hich announced that a crisis was im
But still the lady slept.
The hour was growing late, and the
excitement of the jieople outside wa in-
A knock at Miss Kmma sdoor brought
no answer. hen me door was uursi
open a singular sight was presented.
Heclining upon tne soia, .miss r.imiia
laid a if in peaceful sleep. She wa
dressed in while, with a yellow belt
around her wait, and a blue cape thrown
carelessly aero her ehoulder. Upon
the finger of one hand was an elegant
diamond ring. The other arm. snowy
in Ms whiteness, was thrown above her
hea Mie presented a beautiful picture.
She did not move upon the entrance of
To the touch she was cold.
If she breathed at all. it was bo quietly
that death could not
Reclining vnon the ofa Mi Kmma laid
a if in peaceful tleep,
Clergyman Good morning, good
morning, Mr. Biggs! How bright and
smiling you look this morning! Tilings
have been going well with you, I judge
Prosperous Parishioner Yes. Mr. Sur
plice, I do feel well contented. I have
ever since yesterday morning. It was
the sermon, I think, that did me good.
I Clergyman Ah. Mr. Biggs. I
am indeed gratified to hear it. 1 am
do a little
I was chatting witu the captain of an
Allan liner at sea a couple of years ago
when there approached a deputation of
north of Ireland emigrants. They came
to complain ot an "extraordinary mess"
which ihat day had been served in the
steerage for dinner. The spokesman
was a'voluble person, who interlarded
the narrative of his grievance with easy
familiar allusions to the powers and ter
rors of the board of trade when these
were exercised in the cause of the "poor
"Brine up the dish," said the captain
to the steerage steward.
A large kit of boiled leg of mutton,
with caper sauce, still hot aud appetiz
ing, was produced.
-What's the matter with this?" asked
"Shurc. need ye ask?" replied the
head of the deputation, pointing, with
an expression of horror, to the little
green berries in the succulent sauce.
"Doyethiuk emigrant passengers are
hathens and baste that ye should give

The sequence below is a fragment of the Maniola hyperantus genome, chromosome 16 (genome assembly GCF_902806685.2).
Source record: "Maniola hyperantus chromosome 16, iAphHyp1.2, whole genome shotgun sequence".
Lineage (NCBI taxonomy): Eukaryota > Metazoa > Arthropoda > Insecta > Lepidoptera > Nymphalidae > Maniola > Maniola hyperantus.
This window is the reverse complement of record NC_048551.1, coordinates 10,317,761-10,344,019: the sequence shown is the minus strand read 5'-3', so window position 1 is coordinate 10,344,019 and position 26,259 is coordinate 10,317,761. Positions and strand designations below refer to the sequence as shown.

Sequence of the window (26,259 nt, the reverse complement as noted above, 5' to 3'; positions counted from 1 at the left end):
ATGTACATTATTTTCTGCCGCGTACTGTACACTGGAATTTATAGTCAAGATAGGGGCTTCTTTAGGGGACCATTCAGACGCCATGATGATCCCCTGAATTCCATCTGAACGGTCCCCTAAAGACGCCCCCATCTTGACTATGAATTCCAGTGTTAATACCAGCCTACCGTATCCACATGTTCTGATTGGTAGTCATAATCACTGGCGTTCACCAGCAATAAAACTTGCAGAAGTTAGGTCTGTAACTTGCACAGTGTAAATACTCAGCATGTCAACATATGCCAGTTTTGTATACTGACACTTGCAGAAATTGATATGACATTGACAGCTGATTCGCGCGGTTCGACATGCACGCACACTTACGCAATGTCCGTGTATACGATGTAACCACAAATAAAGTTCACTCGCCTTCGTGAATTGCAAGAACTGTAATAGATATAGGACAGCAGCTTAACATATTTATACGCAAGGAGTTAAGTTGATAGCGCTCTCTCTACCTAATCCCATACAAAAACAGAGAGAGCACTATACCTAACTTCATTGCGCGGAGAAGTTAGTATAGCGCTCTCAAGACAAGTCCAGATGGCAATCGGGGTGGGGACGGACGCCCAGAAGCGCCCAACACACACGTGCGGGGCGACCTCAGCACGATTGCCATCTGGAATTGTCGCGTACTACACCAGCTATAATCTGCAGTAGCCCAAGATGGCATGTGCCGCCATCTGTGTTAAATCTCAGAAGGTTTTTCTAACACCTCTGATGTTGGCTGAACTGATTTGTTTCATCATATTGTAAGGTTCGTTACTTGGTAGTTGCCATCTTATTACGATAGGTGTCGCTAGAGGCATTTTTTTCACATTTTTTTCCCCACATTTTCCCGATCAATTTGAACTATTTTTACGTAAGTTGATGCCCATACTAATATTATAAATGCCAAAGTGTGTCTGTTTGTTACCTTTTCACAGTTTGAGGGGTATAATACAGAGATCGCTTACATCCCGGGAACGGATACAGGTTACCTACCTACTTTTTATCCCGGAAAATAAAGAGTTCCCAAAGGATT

us mution stewed with sour pase?"
It took some time to explain to the
deputation that sour peas really formed
a much-esteemed complement of boiled
lea- of mutton; but the spokesman.
I though evideutly conscious that he and
The cape was lifted, when a horrible
wound iu the breast was disclosed. It
..ppearcd as if a whole load of bird shot
had been lodged in her bosom.
Poor Emma was dead murdered!
But by whom?
The window overlooking the garden
was raised. The footprints of several
! men were visible, and the box upon ,
which they stood in order to reach the j
window was still in place. It was evi- j
dent that after the poor girl had met her
death her body was quietly carried back, !
passed through the window and the re- i
main arranged upon the sofa with an
eve to every detail which might have an
effect. Not an article of jewelry was
missing. Everything was in place.
But Sherman's men were entering the
city. The gallant confederates were re
treating. Confusion reigned supreme.
In the general stampede which followed
lesser sensations were forgotten. When
at last the smoke of battle had cleared
away and people returned to rebuild
their fortunes the fate of the murdered
woman was recalled and three theories
One was that during the ball a shrap
nel shell had penetrated the retreat,
and, exploding, killed Miss Emma. The
second was that on her way home she